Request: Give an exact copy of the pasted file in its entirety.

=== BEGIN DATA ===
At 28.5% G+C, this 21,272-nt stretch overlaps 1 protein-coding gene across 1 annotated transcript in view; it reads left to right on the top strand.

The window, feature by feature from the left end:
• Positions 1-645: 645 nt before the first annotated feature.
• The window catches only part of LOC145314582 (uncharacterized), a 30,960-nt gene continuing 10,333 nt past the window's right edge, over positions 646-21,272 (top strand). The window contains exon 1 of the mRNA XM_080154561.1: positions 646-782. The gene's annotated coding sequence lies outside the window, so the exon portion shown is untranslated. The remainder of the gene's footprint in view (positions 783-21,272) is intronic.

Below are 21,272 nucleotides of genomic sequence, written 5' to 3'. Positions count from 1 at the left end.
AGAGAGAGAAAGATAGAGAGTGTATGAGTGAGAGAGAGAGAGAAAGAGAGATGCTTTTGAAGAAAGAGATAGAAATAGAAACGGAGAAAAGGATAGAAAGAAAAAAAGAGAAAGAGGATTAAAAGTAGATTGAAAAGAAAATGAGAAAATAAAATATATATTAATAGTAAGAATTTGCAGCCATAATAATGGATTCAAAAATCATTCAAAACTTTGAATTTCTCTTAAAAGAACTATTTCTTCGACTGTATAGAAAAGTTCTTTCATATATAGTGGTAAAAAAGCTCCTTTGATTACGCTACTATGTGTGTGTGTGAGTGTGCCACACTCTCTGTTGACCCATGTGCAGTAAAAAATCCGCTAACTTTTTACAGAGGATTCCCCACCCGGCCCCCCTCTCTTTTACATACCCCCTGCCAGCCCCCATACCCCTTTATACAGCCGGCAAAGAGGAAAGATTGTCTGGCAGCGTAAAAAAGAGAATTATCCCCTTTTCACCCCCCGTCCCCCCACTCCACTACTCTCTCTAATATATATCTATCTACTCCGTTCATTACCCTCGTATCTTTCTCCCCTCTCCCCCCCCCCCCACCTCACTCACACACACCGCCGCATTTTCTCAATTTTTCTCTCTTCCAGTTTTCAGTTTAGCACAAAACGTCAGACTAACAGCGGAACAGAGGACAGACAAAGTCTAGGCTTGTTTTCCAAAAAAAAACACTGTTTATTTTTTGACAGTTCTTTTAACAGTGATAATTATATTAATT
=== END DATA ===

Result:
At 28.5% G+C, this 21,272-nt stretch overlaps 1 protein-coding gene across 1 annotated transcript in view; it reads left to right on the top strand.

The window, feature by feature from the left end:
• Positions 1-645: 645 nt before the first annotated feature.
• The window catches only part of LOC145314582 (uncharacterized), a 30,960-nt gene continuing 10,333 nt past the window's right edge, over positions 646-21,272 (top strand). The window contains exon 1 of the mRNA XM_080154561.1: positions 646-782. The gene's annotated coding sequence lies outside the window, so the exon portion shown is untranslated. The remainder of the gene's footprint in view (positions 783-21,272) is intronic.

Below are 21,272 nucleotides of genomic sequence, written 5' to 3'. Positions count from 1 at the left end.
AGAGAGAGAAAGATAGAGAGTGTATGAGTGAGAGAGAGAGAGAAAGAGAGATGCTTTTGAAGAAAGAGATAGAAATAGAAACGGAGAAAAGGATAGAAAGAAAAAAAGAGAAAGAGGATTAAAAGTAGATTGAAAAGAAAATGAGAAAATAAAATATATATTAATAGTAAGAATTTGCAGCCATAATAATGGATTCAAAAATCATTCAAAACTTTGAATTTCTCTTAAAAGAACTATTTCTTCGACTGTATAGAAAAGTTCTTTCATATATAGTGGTAAAAAAGCTCCTTTGATTACGCTACTATGTGTGTGTGTGAGTGTGCCACACTCTCTGTTGACCCATGTGCAGTAAAAAATCCGCTAACTTTTTACAGAGGATTCCCCACCCGGCCCCCCTCTCTTTTACATACCCCCTGCCAGCCCCCATACCCCTTTATACAGCCGGCAAAGAGGAAAGATTGTCTGGCAGCGTAAAAAAGAGAATTATCCCCTTTTCACCCCCCGTCCCCCCACTCCACTACTCTCTCTAATATATATCTATCTACTCCGTTCATTACCCTCGTATCTTTCTCCCCTCTCCCCCCCCCCCCACCTCACTCACACACACCGCCGCATTTTCTCAATTTTTCTCTCTTCCAGTTTTCAGTTTAGCACAAAACGTCAGACTAACAGCGGAACAGAGGACAGACAAAGTCTAGGCTTGTTTTCCAAAAAAAAACACTGTTTATTTTTTGACAGTTCTTTTAACAGTGATAATTATATTAATT